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Making DPRK accountable for human rights violations

31 March 2016

“The role of the international community is crucial for the people of North Korea,” said Marzuki Darusman, UN Special Rapporteur on the situation of human rights in the Democratic People’s Republic of Korea. “The concern … gives hope to those people inside the country that have their rights violated. The concern of the international community holds hope that the situation will change fundamentally.”

Darusman presented his report on the DPRK to the 31st session of the Human Rights Council this week, highlighting the continuing “horrendous” human rights situation for people living there. Political prison camps, incarceration of whole families because of the allegation against one member, torture and other violations continue with impunity, he told the council.

“This is a matter of political and legal accountability of those responsible for these serious crimes, including the Supreme Leader, Mr Kim Jong-Un,” he said.

To this end, Darusman has proposed a three-member group of experts be appointed to look into the international legal dimensions of criminal accountability and make recommendations how to ensure the accountability of those responsible for gross violations of human rights in the country, including those amounting crimes against humanity.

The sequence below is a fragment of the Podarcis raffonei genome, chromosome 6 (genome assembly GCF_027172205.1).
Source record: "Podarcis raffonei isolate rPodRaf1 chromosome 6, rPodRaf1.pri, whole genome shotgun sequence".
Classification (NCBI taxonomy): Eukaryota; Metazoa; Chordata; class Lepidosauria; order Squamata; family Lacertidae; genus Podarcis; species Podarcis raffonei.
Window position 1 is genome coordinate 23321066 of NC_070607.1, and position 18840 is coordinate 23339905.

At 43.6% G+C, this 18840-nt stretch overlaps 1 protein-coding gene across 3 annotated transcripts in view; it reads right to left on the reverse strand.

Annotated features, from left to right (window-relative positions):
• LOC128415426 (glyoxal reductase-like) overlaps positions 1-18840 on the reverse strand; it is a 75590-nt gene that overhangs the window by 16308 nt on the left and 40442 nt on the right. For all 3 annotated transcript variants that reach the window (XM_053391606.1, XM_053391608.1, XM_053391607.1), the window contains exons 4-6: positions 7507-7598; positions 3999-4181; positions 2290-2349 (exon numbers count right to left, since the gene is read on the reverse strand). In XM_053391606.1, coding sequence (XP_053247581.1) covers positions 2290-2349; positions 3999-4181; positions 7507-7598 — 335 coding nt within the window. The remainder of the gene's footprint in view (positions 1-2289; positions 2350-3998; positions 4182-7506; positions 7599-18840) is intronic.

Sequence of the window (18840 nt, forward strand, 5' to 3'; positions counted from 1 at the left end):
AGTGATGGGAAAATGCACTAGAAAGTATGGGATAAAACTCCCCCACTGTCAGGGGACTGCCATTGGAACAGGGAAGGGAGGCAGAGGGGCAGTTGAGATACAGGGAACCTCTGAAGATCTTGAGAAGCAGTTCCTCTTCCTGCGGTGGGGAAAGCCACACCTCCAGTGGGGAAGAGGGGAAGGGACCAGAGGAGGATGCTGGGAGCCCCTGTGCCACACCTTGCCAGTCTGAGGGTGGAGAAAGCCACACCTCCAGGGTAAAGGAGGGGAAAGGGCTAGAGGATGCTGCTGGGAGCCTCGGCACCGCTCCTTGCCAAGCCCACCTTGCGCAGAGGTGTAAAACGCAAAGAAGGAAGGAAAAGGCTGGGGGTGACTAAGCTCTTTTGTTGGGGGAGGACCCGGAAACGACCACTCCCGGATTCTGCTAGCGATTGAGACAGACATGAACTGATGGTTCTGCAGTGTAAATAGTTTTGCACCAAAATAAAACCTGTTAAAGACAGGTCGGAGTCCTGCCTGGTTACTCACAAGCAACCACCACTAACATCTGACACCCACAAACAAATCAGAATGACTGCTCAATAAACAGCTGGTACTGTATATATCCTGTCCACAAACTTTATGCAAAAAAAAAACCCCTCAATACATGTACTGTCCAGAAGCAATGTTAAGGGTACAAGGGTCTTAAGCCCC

This report was Darusman’s last to the Council, as his six-year tenure comes to an end. There have been a number of challenges, including an inability to enter the DPRK and an initial scepticism about the ability of the position to make any difference to the human rights situation in the country, he said.

But the mandate has been able to make a difference, he said. Along with the Commission of Inquiry into the DPRK, the country’s human rights situation has now become the focus of international attention. In addition, the commission of inquiry’s report on human rights violations is now with the UN Security Council, the UN’s highest political body, he said. This could lead to a possible referral of DPRK to the International Criminal Court.

“So, if there is any satisfaction that has come from discharging this mandate, it has been to make the DPRK fully the focus of international concern regarding its horrendous human rights violations,” Darusman said.

You can hear more of Darusman’s comments on DPRK in the video below.

31 March 2016